Writing haiku.

haiku

All along I’ve been posting haiku under the assumption that all it needed was a seventeen-syllable pattern. Boy, was I wrong.

During a recent trip to the county library, I decided to see what books were available on writing haiku, and the book I found was in the children’s section. It’s titled Haiku by Patricia Donegan, and it’s part of the Asian Arts & Crafts for Creative Kids series. It did feel awkward for a full-grown man like myself to check out a book written for kids, but I wanted to read it and see what it could teach me about writing haiku. And I learned a lot.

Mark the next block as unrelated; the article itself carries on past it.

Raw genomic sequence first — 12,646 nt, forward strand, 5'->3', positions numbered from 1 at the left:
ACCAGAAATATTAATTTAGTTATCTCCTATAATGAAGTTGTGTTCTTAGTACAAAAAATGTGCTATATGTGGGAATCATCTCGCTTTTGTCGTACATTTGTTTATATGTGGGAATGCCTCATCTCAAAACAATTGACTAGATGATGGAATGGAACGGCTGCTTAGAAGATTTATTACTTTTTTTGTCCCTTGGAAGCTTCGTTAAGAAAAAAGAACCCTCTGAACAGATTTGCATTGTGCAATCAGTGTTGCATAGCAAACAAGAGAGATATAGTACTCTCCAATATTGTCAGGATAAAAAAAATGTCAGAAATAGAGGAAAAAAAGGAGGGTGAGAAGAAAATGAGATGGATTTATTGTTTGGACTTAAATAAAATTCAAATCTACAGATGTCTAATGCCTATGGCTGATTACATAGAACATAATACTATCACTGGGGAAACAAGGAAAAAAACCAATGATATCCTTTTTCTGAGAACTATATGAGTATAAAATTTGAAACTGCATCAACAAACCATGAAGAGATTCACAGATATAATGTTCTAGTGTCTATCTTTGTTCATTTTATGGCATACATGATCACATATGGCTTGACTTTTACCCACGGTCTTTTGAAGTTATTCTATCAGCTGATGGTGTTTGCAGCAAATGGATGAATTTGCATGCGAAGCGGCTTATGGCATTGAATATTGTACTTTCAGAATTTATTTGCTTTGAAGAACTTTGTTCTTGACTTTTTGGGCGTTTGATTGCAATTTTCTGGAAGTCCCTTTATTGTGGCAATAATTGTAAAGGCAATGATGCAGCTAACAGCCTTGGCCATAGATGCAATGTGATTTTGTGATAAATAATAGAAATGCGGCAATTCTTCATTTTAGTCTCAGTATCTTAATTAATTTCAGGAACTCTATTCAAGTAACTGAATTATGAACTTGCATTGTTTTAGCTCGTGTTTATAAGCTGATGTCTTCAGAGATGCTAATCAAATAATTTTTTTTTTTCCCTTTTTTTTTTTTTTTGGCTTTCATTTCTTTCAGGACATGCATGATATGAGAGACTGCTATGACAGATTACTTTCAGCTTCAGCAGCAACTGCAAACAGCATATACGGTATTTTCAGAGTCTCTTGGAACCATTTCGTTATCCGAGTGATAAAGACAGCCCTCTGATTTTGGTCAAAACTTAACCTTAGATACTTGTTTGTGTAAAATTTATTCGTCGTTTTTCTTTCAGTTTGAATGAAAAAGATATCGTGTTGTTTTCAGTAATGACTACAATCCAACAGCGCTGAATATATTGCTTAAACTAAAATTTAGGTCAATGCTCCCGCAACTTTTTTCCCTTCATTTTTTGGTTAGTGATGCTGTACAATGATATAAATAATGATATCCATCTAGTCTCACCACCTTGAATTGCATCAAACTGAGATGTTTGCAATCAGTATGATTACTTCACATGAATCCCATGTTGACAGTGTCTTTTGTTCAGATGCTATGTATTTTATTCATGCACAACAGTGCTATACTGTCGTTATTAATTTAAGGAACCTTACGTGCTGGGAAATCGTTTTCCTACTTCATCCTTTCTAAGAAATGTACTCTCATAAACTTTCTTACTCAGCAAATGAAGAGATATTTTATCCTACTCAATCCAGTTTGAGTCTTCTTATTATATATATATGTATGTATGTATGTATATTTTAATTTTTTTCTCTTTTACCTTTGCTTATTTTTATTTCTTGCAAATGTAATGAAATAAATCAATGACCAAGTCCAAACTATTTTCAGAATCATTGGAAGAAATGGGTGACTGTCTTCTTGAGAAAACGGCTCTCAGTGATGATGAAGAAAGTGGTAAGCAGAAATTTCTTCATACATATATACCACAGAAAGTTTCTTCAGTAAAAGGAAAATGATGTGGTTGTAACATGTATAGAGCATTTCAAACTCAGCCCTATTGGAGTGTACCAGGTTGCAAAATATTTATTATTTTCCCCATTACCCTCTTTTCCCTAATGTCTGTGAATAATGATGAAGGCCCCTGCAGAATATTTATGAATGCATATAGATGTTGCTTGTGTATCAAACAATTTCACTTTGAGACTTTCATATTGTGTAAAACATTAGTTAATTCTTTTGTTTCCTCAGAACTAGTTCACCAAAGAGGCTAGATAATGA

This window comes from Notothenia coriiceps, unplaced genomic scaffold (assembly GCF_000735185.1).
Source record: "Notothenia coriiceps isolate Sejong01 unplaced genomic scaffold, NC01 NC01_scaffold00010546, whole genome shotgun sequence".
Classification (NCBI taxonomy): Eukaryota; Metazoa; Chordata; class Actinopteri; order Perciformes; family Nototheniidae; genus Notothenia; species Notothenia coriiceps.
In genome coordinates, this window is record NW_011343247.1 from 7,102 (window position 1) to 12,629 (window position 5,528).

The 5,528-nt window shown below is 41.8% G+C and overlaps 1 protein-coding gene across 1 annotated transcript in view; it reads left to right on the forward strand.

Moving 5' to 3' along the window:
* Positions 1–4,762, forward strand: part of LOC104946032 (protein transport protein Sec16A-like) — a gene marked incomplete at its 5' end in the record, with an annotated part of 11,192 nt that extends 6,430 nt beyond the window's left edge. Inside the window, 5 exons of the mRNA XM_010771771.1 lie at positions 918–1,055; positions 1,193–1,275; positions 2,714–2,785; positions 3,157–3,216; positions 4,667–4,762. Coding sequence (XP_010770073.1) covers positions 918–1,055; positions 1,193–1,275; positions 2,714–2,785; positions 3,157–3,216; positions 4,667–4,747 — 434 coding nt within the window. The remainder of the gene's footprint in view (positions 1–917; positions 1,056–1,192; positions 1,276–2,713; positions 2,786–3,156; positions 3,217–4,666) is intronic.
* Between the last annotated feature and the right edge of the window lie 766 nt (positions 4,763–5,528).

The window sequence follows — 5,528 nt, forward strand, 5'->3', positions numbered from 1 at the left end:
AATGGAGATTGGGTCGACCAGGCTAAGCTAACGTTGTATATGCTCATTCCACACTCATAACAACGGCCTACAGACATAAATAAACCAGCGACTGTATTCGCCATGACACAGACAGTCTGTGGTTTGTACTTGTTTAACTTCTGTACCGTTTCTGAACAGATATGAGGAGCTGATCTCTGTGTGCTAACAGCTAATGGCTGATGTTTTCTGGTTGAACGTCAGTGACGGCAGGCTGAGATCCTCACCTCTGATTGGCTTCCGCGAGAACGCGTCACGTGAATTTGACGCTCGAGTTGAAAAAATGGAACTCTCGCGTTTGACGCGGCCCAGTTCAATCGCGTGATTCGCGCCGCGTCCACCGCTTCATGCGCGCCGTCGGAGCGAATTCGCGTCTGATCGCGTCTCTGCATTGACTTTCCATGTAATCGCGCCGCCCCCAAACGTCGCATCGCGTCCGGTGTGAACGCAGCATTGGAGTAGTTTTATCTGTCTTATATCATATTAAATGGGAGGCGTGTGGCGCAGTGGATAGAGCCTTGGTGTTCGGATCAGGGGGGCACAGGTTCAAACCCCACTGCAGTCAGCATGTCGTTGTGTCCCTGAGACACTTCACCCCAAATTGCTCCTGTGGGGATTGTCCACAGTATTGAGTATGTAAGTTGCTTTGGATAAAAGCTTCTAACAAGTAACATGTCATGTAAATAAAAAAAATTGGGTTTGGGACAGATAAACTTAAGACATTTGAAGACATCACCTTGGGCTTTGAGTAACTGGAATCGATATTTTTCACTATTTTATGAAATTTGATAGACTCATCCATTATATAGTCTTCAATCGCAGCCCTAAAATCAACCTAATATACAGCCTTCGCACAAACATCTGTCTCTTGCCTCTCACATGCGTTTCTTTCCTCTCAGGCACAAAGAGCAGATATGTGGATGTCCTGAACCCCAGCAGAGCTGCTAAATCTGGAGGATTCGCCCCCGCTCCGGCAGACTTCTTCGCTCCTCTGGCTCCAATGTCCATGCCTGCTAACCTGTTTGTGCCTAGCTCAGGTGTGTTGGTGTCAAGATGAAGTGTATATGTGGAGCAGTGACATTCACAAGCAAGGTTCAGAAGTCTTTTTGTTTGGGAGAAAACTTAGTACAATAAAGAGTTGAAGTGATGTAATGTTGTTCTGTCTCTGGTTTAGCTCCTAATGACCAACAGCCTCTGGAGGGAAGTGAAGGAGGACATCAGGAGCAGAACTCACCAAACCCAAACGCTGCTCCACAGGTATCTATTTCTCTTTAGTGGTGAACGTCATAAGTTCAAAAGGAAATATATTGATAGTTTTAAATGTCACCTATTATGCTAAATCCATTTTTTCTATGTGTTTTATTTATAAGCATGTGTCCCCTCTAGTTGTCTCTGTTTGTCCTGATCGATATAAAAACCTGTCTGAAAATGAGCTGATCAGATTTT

Yes, haiku can follow the familiar seventeen-syllable template, but it can also be much shorter. It must at least produce imagery of nature drawn from the author’s own experience, like this one written by an 11-year old kid from Thailand:

a strong wind blew
the roof right off my house
that night I counted stars

There are some other excellent example haiku throughout the book, with a majority of them written by children from around the world. If they can write haiku this well, then there’s a good chance I can too. I found the step by step instructions for writing haiku helpful and will keep them handy as I prepare to write some real haiku for a change.

This book really changed the way I see haiku.

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